I think you'll find they are referring to lesbian places where all the lesbians are female, you know true, traditional lesbians. The bars etc are still there but are occupied by a lot of "lesbians" bringing their lady penises with them.

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LongPauseNoAnswer · 17/06/2021 08:47

It’s a question of demand. And the demand obviously isn’t there

Oh the demand is there, but the fear of being called transphobic for not wanting girl dick is probably the biggest inhibitor.

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SapphosRock · 17/06/2021 09:03

Oh the demand is there, but the fear of being called transphobic for not wanting girl dick is probably the biggest inhibitor.

Yup. Venues and club nights have to go to great lengths to show they are inclusive these days meaning lesbian only spaces are a thing of the past.

Tbh the lesbian spaces were often down in the dingy basements of gay clubs, while the men enjoyed the main space.

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HighFemme · 17/06/2021 09:18

@Sometimesfraught82

If there was demand, more would open.
The lack of demand drives the low numbers

Otherwise entrepreneurial lesbians would open more. Or simply… entrepreneurs!

It would seem a reasonable conclusion and certainly ties into the 'lesbians just nest' stereotype. But there was clearly demand in the 80s so why not today? Or could it perhaps do with increasing hostility towards women and women's progress that now stifles us having from having anything of our own now?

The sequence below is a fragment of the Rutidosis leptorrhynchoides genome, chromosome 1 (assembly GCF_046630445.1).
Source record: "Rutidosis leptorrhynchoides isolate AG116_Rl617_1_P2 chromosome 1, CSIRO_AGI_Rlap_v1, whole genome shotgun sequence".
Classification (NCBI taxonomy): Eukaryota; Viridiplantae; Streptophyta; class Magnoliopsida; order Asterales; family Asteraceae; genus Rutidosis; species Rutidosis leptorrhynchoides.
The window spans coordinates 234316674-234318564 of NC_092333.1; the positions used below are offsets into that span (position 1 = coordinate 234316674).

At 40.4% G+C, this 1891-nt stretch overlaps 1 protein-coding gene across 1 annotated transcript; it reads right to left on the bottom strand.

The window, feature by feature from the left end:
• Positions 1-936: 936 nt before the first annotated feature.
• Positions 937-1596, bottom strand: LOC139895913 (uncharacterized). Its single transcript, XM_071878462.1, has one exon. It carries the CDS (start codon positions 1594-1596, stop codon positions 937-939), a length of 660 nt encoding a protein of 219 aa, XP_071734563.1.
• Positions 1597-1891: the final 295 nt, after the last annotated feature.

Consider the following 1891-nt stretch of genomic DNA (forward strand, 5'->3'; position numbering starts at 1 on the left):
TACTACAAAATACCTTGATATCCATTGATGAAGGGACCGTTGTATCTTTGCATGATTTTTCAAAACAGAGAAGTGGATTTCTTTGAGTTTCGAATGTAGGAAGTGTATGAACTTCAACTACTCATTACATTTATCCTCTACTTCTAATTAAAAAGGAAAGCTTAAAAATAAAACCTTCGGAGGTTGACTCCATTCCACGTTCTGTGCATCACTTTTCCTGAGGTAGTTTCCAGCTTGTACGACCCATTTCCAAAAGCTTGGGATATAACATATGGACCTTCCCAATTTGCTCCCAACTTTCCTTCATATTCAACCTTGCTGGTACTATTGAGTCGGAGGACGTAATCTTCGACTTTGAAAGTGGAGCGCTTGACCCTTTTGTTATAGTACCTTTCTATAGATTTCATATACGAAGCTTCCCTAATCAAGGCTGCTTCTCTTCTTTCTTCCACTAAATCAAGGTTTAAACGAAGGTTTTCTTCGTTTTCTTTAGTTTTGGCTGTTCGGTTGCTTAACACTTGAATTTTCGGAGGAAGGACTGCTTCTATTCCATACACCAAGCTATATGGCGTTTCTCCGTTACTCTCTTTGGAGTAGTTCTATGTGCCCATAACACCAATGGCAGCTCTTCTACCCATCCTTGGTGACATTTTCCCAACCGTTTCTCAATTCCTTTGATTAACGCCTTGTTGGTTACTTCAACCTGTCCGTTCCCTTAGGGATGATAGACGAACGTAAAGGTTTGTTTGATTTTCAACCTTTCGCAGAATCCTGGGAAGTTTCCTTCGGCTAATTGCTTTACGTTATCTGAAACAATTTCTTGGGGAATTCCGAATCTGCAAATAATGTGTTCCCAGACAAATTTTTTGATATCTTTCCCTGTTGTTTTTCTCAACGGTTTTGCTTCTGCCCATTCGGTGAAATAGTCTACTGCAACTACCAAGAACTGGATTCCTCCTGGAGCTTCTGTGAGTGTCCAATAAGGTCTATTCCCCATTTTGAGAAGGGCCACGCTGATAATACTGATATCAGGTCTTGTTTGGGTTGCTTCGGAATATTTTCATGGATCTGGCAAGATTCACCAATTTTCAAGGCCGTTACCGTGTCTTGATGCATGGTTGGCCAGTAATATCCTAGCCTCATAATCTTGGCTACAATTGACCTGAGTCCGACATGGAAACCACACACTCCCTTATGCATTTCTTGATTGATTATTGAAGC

I went to a 'girls night' in east London a few years ago. The organisers were clearly at pains to advertise how inclusive it was - even men (all types of men) were allowed if coming with female friends. And there were a few on the night. The presence of even just a few completely ruins any sense of comfort and ease because of how relentlessly sexualised and objectified lesbians are by men and the male gaze. As experience has taught me, I just can't relax and feel comfortable dancing, etc with women if men are there.

Consequentially, I wouldn't bother now going to any such event unless it was marketed as strictly female only. And that's not allowed now because it's mean, exclusionary and terfy blah blah.

THAT is how demand dries up.
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ErrolTheDragon · 17/06/2021 09:20

I get the impression that while gay men can still call themselves that and socialise as they wish, there's pressure on homosexual women to identify as queer rather than lesbian. If so, I'd imagine that's been unhelpful.

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TabbyStar · 17/06/2021 09:27

I lived within walking distance of three lesbian pubs (two women only, one with a room for women) in Hackney and Islington in the 90s, now nothing.

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HighFemme · 17/06/2021 10:01

Correct, @ErrolTheDragon.

When I was on dating apps, vanishingly few women described their sexuality as lesbian, preferring gay instead or yes, lots calling themselves queer.

I've seen subtle lesbophobia in attempts to supposedly celebrate the 'community' too. During this Year's LGBT History month, some clueless EDI team from my university put together a blog piece with quotes from LGBT students and members of staff. Included was an anonymous quote from someone saying how they couldn't identify with the lesbian label because of how in your face and dated it sounded. What a positive, affirming sentiment to broadcast out to all the strictly women-loving-women at our institution. Apparently using the appropriate label for yourself is out-of-fashion and it's too much of an affront to broadcast your exclusion of men from your romantic life if you're a woman.

So. Fucking. Tired.